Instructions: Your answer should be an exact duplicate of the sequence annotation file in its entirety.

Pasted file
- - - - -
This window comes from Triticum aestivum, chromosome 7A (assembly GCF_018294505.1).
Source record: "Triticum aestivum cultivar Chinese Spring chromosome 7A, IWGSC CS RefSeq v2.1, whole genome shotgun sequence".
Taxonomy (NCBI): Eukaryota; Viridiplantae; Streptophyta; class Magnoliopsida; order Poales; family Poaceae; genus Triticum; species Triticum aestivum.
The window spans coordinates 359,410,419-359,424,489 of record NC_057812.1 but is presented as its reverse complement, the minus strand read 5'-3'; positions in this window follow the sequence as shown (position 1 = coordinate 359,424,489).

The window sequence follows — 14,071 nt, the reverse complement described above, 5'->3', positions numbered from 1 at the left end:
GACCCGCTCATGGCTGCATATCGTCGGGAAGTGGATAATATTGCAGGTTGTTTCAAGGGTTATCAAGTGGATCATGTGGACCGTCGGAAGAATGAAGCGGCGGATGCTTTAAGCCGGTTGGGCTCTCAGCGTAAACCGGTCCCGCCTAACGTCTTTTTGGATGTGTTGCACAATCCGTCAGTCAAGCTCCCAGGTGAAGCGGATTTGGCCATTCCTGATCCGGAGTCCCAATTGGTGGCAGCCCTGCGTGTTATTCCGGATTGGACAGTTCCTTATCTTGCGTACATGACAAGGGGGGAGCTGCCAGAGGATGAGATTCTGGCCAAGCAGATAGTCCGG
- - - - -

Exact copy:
This window comes from Triticum aestivum, chromosome 7A (assembly GCF_018294505.1).
Source record: "Triticum aestivum cultivar Chinese Spring chromosome 7A, IWGSC CS RefSeq v2.1, whole genome shotgun sequence".
Taxonomy (NCBI): Eukaryota; Viridiplantae; Streptophyta; class Magnoliopsida; order Poales; family Poaceae; genus Triticum; species Triticum aestivum.
The window spans coordinates 359,410,419-359,424,489 of record NC_057812.1 but is presented as its reverse complement, the minus strand read 5'-3'; positions in this window follow the sequence as shown (position 1 = coordinate 359,424,489).

The window sequence follows — 14,071 nt, the reverse complement described above, 5'->3', positions numbered from 1 at the left end:
GACCCGCTCATGGCTGCATATCGTCGGGAAGTGGATAATATTGCAGGTTGTTTCAAGGGTTATCAAGTGGATCATGTGGACCGTCGGAAGAATGAAGCGGCGGATGCTTTAAGCCGGTTGGGCTCTCAGCGTAAACCGGTCCCGCCTAACGTCTTTTTGGATGTGTTGCACAATCCGTCAGTCAAGCTCCCAGGTGAAGCGGATTTGGCCATTCCTGATCCGGAGTCCCAATTGGTGGCAGCCCTGCGTGTTATTCCGGATTGGACAGTTCCTTATCTTGCGTACATGACAAGGGGGGAGCTGCCAGAGGATGAGATTCTGGCCAAGCAGATAGTCCGG